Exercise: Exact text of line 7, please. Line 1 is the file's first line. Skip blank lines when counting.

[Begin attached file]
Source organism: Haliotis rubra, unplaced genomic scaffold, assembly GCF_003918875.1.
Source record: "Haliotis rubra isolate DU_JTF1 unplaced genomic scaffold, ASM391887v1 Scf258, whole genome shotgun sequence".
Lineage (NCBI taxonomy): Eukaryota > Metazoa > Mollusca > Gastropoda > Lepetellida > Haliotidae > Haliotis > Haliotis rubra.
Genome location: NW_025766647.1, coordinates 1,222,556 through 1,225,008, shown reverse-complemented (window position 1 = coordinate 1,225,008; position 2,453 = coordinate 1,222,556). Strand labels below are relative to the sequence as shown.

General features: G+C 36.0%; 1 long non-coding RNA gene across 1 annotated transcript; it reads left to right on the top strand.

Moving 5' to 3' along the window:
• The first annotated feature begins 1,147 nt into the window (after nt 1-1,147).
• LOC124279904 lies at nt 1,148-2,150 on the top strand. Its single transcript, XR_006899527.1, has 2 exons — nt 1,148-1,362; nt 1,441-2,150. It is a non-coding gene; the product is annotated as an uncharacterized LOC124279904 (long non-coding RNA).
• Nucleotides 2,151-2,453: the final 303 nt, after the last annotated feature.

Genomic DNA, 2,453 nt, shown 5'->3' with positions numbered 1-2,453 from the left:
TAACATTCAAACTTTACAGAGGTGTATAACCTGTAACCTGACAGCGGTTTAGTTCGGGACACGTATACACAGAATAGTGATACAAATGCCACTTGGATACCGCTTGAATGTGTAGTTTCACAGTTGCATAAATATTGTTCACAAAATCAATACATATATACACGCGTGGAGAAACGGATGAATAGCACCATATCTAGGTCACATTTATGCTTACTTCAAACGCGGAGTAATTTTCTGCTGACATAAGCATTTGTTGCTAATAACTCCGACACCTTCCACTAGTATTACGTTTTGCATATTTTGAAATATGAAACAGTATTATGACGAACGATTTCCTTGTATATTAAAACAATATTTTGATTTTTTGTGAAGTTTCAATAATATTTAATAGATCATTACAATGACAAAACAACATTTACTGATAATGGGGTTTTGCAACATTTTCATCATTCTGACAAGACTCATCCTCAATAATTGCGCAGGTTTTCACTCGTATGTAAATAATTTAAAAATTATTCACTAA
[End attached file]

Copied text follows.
• The first annotated feature begins 1,147 nt into the window (after nt 1-1,147).